You Call That Beer?


The biggest disappointment from President Obama's "beer summit" with Harvard professor Henry Louis Gates and Cambridge police Sgt. James Crowley yesterday was the beer selection:

The four drank out of beer mugs. Mr. Obama had a Bud Lite, Sergeant Crowley had Blue Moon, Professor Gates drank Sam Adams Light and Mr. Biden, who does not drink, had a Buckler nonalcoholic beer. (Mr. Biden put a lime slice in his beer. Sergeant Crowley, for his part, kept with Blue Moon tradition and had a slice of orange in his drink.)

Without getting into the merits of citrus fruit in wheat beer (I happen to like it), Crowley seems to have the best taste. While there are many better Belgian-style ales made in the U.S. (in particular, those produced by Ommegang Brewery in Cooperstown, New York, and New Belgium in Fort Collins, Colorado), the Coors-produced Blue Moon is a decent choice (though New York Times food critic Eric Asimov jokingly chides Crowley for not thinking through the implications of drinking a "white" ale). But look at the other selections: two lights and a nonalcoholic "beer." A regular Sam Adams lager (or one of the company's ales) would have been a good hometown choice for Gates, but I've never understood the urge to water down beer. Instead of having two crappy ones, why not just one good one? It sounds like there was only one round at this little get-together anyway.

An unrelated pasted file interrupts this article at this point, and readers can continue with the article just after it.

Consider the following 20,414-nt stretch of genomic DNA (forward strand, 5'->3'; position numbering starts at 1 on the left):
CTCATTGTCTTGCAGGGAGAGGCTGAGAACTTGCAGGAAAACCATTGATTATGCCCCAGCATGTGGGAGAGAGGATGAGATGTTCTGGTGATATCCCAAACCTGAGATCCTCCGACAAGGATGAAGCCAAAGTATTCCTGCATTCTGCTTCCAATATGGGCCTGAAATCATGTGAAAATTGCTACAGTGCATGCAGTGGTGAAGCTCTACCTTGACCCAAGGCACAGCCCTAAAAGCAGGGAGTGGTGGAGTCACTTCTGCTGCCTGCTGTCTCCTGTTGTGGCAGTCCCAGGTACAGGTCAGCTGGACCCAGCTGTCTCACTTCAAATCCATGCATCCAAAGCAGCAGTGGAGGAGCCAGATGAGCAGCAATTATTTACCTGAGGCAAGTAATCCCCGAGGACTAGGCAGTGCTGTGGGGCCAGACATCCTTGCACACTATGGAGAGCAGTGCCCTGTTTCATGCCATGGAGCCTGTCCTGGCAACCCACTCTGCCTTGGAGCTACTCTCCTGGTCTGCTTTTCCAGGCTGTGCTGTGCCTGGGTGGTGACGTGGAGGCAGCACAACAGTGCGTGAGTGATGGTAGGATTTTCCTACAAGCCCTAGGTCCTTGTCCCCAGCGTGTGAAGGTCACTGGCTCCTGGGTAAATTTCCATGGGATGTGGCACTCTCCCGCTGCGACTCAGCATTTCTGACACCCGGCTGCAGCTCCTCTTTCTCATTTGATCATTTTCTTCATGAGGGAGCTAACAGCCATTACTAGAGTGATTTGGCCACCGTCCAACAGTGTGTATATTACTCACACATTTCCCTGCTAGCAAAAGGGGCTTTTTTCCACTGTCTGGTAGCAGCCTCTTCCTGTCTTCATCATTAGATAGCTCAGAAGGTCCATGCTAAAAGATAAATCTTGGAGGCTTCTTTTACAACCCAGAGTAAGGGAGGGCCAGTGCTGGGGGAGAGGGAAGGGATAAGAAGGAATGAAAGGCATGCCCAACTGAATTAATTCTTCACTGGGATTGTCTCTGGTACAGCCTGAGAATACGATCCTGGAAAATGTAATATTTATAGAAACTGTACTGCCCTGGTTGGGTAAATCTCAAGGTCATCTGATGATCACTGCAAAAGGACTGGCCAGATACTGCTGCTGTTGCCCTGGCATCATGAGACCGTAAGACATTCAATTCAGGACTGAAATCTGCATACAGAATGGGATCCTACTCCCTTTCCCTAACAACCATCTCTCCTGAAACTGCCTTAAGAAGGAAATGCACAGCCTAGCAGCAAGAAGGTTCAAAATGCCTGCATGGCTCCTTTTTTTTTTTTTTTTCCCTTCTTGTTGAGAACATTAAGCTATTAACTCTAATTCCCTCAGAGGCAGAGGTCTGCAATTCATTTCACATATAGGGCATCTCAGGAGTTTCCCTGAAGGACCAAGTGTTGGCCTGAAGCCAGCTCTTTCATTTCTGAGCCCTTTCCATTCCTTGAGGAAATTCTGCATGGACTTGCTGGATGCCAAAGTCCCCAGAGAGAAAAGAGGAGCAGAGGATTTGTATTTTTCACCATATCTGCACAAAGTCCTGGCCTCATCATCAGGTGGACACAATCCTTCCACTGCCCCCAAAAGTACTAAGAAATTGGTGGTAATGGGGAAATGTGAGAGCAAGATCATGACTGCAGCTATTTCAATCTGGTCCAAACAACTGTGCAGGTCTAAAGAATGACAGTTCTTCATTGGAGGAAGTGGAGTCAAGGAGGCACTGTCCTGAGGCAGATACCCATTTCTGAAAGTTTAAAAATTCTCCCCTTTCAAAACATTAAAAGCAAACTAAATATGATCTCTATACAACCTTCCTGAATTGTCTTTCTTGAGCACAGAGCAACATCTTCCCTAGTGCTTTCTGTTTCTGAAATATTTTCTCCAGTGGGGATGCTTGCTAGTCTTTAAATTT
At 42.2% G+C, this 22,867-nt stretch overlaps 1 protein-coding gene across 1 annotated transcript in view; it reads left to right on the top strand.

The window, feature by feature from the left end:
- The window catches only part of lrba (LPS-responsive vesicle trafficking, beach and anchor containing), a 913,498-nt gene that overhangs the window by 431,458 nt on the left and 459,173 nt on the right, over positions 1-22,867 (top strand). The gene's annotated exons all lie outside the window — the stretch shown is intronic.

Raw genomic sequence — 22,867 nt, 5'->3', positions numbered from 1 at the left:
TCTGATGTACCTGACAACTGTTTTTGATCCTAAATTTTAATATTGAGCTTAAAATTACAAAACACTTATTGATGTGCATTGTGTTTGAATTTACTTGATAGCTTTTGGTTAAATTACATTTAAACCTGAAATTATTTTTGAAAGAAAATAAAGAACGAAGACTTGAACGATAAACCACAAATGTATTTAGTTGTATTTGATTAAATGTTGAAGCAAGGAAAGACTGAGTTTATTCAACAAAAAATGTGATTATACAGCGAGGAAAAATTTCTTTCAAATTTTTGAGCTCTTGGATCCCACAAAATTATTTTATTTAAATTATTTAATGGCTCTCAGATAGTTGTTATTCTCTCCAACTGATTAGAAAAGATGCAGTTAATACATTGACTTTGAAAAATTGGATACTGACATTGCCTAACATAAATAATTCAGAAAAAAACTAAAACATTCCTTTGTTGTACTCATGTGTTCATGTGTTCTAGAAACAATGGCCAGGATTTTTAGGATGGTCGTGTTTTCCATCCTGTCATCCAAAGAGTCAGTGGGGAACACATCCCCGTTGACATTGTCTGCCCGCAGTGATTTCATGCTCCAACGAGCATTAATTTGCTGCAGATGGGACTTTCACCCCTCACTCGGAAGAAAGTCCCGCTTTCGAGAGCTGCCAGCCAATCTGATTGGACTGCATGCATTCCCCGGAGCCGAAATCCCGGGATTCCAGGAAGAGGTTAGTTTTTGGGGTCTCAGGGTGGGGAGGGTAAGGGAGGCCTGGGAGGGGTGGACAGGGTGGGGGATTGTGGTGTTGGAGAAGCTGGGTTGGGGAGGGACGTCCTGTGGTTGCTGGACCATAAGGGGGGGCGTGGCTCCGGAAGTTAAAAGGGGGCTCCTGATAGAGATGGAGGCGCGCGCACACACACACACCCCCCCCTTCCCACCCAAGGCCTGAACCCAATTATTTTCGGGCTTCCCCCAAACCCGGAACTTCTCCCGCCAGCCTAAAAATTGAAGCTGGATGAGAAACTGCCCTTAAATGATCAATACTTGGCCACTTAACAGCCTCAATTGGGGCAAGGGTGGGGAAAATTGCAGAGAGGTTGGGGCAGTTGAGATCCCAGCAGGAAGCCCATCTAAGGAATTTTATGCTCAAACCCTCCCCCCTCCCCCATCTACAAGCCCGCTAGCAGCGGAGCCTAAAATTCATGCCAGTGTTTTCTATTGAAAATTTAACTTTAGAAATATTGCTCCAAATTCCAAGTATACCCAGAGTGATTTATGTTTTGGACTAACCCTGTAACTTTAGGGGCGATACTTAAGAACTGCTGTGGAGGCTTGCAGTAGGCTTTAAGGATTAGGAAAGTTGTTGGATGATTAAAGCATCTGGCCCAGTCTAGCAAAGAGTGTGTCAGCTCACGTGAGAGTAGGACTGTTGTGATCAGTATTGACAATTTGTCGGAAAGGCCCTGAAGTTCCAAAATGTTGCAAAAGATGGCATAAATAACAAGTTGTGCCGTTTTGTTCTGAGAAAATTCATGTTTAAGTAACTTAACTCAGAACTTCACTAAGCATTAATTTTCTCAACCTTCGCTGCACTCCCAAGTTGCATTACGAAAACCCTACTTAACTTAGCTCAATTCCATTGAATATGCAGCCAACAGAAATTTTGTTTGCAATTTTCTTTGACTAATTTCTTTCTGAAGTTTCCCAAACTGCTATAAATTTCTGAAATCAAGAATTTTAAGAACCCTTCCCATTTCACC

As for Obama's selection of Bud Light, this has to rank as one of his worst decisions since taking office, somewhere between the stimulus package and the auto industry bailout. Regular Budweiser is bad enough. When you have a beer that already tastes like water, why would you add more water to it? And the less said about Biden and his Buckler, the better. In yet another example of the blatant misrepresentations for which the Times is notorious, Asimov erroneously reports that "Joe Biden, who joined the other three, enjoyed a nonalcoholic brew called Buckler."

The sad thing is that three out of four men, given their pick of the world's beers, chose three of the same bland style. Gates reportedly was considering Jamaica's Red Stripe, which sounds a little more exotic but tastes pretty much the same as the major American lagers. Given the wide variety of excellent beers in myriad styles produced in the United States today, even jingoism is no excuse for the pitiful selection displayed at the White House. 

This is a good time to revisit Jay R. Brooks' 2006 Reason article on the "long tail" phenomenon in the American beer industry.